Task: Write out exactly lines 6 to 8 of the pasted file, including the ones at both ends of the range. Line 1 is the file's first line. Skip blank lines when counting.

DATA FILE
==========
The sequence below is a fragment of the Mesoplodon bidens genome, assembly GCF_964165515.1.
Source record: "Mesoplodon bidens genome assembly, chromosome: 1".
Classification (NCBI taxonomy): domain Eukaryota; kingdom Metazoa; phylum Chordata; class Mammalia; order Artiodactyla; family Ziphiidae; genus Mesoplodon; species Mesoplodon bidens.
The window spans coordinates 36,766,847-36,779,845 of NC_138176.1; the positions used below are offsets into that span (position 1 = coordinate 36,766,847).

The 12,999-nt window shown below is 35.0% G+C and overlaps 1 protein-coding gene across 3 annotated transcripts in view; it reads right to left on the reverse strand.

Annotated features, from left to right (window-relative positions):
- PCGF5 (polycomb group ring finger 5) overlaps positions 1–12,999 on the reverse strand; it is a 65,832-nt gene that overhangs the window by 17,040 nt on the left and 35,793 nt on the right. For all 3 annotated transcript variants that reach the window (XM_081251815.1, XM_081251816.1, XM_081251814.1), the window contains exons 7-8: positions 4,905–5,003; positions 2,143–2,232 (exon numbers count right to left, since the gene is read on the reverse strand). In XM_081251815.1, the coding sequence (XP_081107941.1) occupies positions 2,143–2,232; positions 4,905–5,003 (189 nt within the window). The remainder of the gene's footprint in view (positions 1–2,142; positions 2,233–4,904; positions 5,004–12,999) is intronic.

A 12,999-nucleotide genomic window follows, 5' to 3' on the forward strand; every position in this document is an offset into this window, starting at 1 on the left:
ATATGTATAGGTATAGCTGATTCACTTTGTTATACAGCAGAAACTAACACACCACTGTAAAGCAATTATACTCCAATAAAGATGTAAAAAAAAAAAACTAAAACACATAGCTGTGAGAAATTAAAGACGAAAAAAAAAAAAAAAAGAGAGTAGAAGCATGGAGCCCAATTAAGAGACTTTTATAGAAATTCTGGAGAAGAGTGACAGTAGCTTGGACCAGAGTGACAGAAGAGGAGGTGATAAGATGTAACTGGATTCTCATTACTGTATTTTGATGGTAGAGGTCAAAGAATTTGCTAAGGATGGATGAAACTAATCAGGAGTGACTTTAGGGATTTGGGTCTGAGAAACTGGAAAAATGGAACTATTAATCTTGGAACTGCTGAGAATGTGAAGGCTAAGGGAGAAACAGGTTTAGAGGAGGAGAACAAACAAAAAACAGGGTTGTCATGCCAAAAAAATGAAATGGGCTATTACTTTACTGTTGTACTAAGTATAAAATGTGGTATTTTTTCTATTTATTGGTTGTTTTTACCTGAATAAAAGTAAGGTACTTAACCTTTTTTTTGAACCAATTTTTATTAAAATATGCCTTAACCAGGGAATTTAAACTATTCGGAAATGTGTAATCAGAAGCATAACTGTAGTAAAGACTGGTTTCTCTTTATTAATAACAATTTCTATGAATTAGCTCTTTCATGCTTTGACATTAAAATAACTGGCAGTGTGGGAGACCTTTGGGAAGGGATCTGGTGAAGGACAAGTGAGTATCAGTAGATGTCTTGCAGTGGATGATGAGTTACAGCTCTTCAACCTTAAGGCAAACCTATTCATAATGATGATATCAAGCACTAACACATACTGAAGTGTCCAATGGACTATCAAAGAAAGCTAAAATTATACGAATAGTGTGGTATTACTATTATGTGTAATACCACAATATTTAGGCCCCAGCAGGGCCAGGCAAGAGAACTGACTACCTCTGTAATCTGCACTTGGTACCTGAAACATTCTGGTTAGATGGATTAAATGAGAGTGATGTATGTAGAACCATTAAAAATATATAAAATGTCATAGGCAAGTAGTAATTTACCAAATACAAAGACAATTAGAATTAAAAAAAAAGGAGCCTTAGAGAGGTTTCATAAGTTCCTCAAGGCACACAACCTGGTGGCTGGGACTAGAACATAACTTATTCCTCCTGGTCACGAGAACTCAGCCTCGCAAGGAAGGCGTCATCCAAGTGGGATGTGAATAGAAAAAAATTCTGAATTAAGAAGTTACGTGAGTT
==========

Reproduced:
Annotated features, from left to right (window-relative positions):
- PCGF5 (polycomb group ring finger 5) overlaps positions 1–12,999 on the reverse strand; it is a 65,832-nt gene that overhangs the window by 17,040 nt on the left and 35,793 nt on the right. For all 3 annotated transcript variants that reach the window (XM_081251815.1, XM_081251816.1, XM_081251814.1), the window contains exons 7-8: positions 4,905–5,003; positions 2,143–2,232 (exon numbers count right to left, since the gene is read on the reverse strand). In XM_081251815.1, the coding sequence (XP_081107941.1) occupies positions 2,143–2,232; positions 4,905–5,003 (189 nt within the window). The remainder of the gene's footprint in view (positions 1–2,142; positions 2,233–4,904; positions 5,004–12,999) is intronic.

A 12,999-nucleotide genomic window follows, 5' to 3' on the forward strand; every position in this document is an offset into this window, starting at 1 on the left: